CPSC411: COMPILER CONSTRUCTION I
(Winter 2017, 9:30-10:45am, ST 139)
Lecturer: Robin Cockett (ICT 652)
Who should take this course?
- Overview of the tasks of a compiler: lexical analysis,
parsing, semantic analysis, code generation.
- Lexical analysis: regular languages and automata
- Context free grammars: LL(n), LR(n), LALR(1).
- Attribute grammars: inherited and synthesized attributes,
- Compiling to a stack machine.
Have you ever wondered how a compiler works? This course is an
introduction to compiler construction which concentrates on the
front-end issues: parsing, generating the appropriate internal data
structures (abstract syntax tree), and basic "ad hoc" code
generation. The problem of parsing input led to some of
the earliest theoretical developments in computer science: the
theory of regular and context free languages. The parsing
algorithms which resulted for context free languages are
useful far beyond the specific task of generating a compiler.
These techniques provide the basis for the front-end of almost all
major systems. Modern compilers and other systems use software
tools for facilitating the construction of these front-ends.
The course will introduce the basic tools of Lex and Yacc and end by
building a compiler (to stack machine code or -- possibly -- an ARM
emulator) for a simple language.
This course is centered round the organization of the "front-end"
of a compiler. The "back-end" issues (code
optimization, dataflow analysis, instruction selection, register
allocation etc.) will only be briefly discussed in this course --
they are the main subject of the follow on course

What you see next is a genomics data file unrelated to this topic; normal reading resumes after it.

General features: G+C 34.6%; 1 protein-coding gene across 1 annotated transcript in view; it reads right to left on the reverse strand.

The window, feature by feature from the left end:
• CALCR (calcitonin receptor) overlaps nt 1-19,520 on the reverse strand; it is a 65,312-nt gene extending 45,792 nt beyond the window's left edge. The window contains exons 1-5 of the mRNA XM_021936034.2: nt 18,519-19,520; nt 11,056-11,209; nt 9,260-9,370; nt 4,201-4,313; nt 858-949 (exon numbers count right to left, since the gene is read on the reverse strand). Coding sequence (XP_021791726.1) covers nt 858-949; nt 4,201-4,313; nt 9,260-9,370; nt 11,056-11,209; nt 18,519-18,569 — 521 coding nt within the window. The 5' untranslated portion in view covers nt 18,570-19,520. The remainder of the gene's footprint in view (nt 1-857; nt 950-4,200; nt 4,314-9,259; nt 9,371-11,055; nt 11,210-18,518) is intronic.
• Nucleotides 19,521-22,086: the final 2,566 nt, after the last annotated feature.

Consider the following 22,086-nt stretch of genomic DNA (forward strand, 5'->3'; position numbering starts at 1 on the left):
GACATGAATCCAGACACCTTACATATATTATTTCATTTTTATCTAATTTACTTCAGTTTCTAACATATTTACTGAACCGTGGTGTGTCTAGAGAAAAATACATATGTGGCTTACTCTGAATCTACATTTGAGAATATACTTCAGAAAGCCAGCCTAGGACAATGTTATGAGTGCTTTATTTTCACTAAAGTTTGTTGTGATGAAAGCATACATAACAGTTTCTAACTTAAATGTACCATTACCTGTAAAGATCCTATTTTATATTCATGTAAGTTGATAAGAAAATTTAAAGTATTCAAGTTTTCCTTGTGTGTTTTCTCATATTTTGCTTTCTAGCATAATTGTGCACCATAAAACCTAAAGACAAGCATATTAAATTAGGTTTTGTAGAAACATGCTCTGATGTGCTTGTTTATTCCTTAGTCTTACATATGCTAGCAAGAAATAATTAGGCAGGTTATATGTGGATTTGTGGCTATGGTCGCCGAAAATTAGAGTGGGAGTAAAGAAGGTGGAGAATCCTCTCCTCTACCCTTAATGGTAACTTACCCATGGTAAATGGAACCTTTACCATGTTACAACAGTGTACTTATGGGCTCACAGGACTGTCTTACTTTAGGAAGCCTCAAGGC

LECTURE NOTES (as they become available):
- Introduction to compilers
- Grammars and parse trees
- Recursive descent parsing .... here
is a simple expression parser as a Haskell program.
- Introduction to LL(1) parsing
- LL(1) grammars
- Grammar transformation
- Regular languages
- LR(1) grammars
- LALR(1) grammars
(LALR(1) follow sets)
- Runtime organization and AM
- Symbol table
- Plumbing diagrams (Haskell examples for typing pure expressions here, for
Assignments may be written in a language of your choice.
The choice must be discussed and agreed upon with your TA.
The language you choose must support LEX and YACC (an
LALR(1) parser generator tool). Your assignment marks will
The main language of instruction will be the functional programming
Discussion of comparison between implementation techniques in
different paradigms will take place in the labs and students are
encouraged to share their observations. Here are some possible
languages and the available tools:
- on correctness and completeness of your code;
- clear succinct documentation;
- your coding techniques;
- your performance on test examples and the test examples you
Assignments for 2017:
- Due January 27: Using
- Due February 17:
Recursive descent parsing and generating basic stack code here
- Due March 17: Using
Lex and Yacc here
- Due March 31: Symbol
table and semantic analysis here (10%).
- Due April (end of
classes): Stack based code generation here (10%).
- March 10:
Midterm (25%) past exams are here: this is
mostly on context free languages (if you have not done so
already check out the Context Free Grammar Checker).
- April: Final
(35%) past exams are here.